While standout players such as seniors Drayton Calhoun, Jonathan Davis, Tevin Holliman and Deion Roberson have already distinguished themselves, this summer is key for players like senior Chris Beck, last year's backup quarterback, and junior running back/defensive back Devin Scott, both of whom are trying to become starters.

"Chris is a good athlete, and he did some good things last year," Stephens said. "We'll see if he can step up this season. Devin doesn't look as strong as he really is. He's definitely going to help us somewhere, on offense or on defense.

"We're going to take everything into consideration when we're evaluating players," Stephens said. "In the summer, you want to make sure you don't lose anything. You always want to make gains in strength and speed. And the seven-on-seven will give us an idea of who can play.

"But you really won't know until the heat gets turned up and the real bullets start flying," he said.


> First game: vs. Carrollton, Aug. 29, 7:30 p.m.

Some programs try to avoid the heat when conducting their voluntary offseason workouts. Not Westminster.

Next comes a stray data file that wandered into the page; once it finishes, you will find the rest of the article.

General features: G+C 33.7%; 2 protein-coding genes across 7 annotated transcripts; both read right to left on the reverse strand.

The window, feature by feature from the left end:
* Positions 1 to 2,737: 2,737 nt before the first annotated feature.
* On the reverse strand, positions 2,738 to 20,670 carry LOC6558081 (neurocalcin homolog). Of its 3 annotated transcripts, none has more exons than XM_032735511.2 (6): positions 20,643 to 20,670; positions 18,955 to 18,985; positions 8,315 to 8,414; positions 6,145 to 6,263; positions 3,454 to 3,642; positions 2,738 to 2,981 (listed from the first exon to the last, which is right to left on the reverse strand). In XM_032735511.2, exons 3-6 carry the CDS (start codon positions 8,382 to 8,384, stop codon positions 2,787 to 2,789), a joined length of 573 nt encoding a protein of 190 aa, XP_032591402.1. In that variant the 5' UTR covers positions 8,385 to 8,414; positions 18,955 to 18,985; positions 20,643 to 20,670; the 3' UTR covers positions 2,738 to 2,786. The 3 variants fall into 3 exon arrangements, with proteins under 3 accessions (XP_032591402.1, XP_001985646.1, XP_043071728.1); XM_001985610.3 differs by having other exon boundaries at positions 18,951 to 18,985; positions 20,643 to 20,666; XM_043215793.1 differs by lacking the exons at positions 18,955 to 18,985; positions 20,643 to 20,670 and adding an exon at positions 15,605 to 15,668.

"We like to get them out there running during the heat of the day," said Eric Lougas, the Wildcats' director of strength and conditioning. "We adjust things based on the elements. We see how it pays off, especially at the beginning of the season, when it's still pretty hot. Our players are already used to performing in those elements."

Lougas said the players drink water frequently and are monitored during the workouts, which are held from 1 to 3 p.m. or from 3 to 5 p.m., Monday through Thursday.

The Wildcats participate in a seven-on-seven passing league on Tuesdays.

Workouts consist of lifting, core training, speed work and conditioning, Lougas said. But the techniques vary from day to day.

"We work the total body every day, but we use a variety of techniques and lifts," Lougas said. "That helps to keep the players on their toes and makes it fun for them."

The 60-plus players participating in the workout sessions are divided into teams that compete against one another. Just before the start of fall practice Aug. 4, the winning team members will get an award.

"It helps them hold each other accountable for getting their work in, and they really do," Lougas said. "They really get after it and get after each other."